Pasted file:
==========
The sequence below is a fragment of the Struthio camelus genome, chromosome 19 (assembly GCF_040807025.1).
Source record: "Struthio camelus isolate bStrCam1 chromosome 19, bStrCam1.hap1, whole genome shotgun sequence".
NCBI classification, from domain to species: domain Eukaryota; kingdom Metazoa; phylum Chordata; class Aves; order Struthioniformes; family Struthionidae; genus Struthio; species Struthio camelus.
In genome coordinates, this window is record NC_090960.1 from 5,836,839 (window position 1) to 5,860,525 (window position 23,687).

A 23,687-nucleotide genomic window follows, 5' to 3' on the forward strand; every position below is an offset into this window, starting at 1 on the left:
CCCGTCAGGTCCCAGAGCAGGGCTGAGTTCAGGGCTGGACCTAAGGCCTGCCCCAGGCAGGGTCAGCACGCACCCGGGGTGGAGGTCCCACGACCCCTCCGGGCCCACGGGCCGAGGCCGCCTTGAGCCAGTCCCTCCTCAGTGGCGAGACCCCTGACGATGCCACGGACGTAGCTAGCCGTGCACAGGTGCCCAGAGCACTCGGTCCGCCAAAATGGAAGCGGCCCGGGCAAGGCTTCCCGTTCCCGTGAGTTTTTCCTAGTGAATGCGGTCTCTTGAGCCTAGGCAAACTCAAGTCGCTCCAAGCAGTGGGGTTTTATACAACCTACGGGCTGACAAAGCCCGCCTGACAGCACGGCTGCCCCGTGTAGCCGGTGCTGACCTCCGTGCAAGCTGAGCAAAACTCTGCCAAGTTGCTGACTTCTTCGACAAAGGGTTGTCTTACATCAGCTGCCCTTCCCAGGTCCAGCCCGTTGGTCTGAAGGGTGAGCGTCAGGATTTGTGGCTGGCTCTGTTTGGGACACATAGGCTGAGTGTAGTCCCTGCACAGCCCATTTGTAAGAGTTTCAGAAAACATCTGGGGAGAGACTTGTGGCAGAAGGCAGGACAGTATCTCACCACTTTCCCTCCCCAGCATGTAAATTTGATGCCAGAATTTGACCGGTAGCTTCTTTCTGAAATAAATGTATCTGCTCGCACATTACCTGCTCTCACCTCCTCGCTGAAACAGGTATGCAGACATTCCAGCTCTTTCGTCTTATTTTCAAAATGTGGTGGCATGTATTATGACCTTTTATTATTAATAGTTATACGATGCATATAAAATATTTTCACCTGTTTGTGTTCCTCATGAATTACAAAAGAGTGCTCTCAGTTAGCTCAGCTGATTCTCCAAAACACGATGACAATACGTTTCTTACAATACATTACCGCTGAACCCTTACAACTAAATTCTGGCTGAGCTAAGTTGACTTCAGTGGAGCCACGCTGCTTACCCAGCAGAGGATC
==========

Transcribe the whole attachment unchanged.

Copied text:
The sequence below is a fragment of the Struthio camelus genome, chromosome 19 (assembly GCF_040807025.1).
Source record: "Struthio camelus isolate bStrCam1 chromosome 19, bStrCam1.hap1, whole genome shotgun sequence".
NCBI classification, from domain to species: domain Eukaryota; kingdom Metazoa; phylum Chordata; class Aves; order Struthioniformes; family Struthionidae; genus Struthio; species Struthio camelus.
In genome coordinates, this window is record NC_090960.1 from 5,836,839 (window position 1) to 5,860,525 (window position 23,687).

A 23,687-nucleotide genomic window follows, 5' to 3' on the forward strand; every position below is an offset into this window, starting at 1 on the left:
CCCGTCAGGTCCCAGAGCAGGGCTGAGTTCAGGGCTGGACCTAAGGCCTGCCCCAGGCAGGGTCAGCACGCACCCGGGGTGGAGGTCCCACGACCCCTCCGGGCCCACGGGCCGAGGCCGCCTTGAGCCAGTCCCTCCTCAGTGGCGAGACCCCTGACGATGCCACGGACGTAGCTAGCCGTGCACAGGTGCCCAGAGCACTCGGTCCGCCAAAATGGAAGCGGCCCGGGCAAGGCTTCCCGTTCCCGTGAGTTTTTCCTAGTGAATGCGGTCTCTTGAGCCTAGGCAAACTCAAGTCGCTCCAAGCAGTGGGGTTTTATACAACCTACGGGCTGACAAAGCCCGCCTGACAGCACGGCTGCCCCGTGTAGCCGGTGCTGACCTCCGTGCAAGCTGAGCAAAACTCTGCCAAGTTGCTGACTTCTTCGACAAAGGGTTGTCTTACATCAGCTGCCCTTCCCAGGTCCAGCCCGTTGGTCTGAAGGGTGAGCGTCAGGATTTGTGGCTGGCTCTGTTTGGGACACATAGGCTGAGTGTAGTCCCTGCACAGCCCATTTGTAAGAGTTTCAGAAAACATCTGGGGAGAGACTTGTGGCAGAAGGCAGGACAGTATCTCACCACTTTCCCTCCCCAGCATGTAAATTTGATGCCAGAATTTGACCGGTAGCTTCTTTCTGAAATAAATGTATCTGCTCGCACATTACCTGCTCTCACCTCCTCGCTGAAACAGGTATGCAGACATTCCAGCTCTTTCGTCTTATTTTCAAAATGTGGTGGCATGTATTATGACCTTTTATTATTAATAGTTATACGATGCATATAAAATATTTTCACCTGTTTGTGTTCCTCATGAATTACAAAAGAGTGCTCTCAGTTAGCTCAGCTGATTCTCCAAAACACGATGACAATACGTTTCTTACAATACATTACCGCTGAACCCTTACAACTAAATTCTGGCTGAGCTAAGTTGACTTCAGTGGAGCCACGCTGCTTACCCAGCAGAGGATC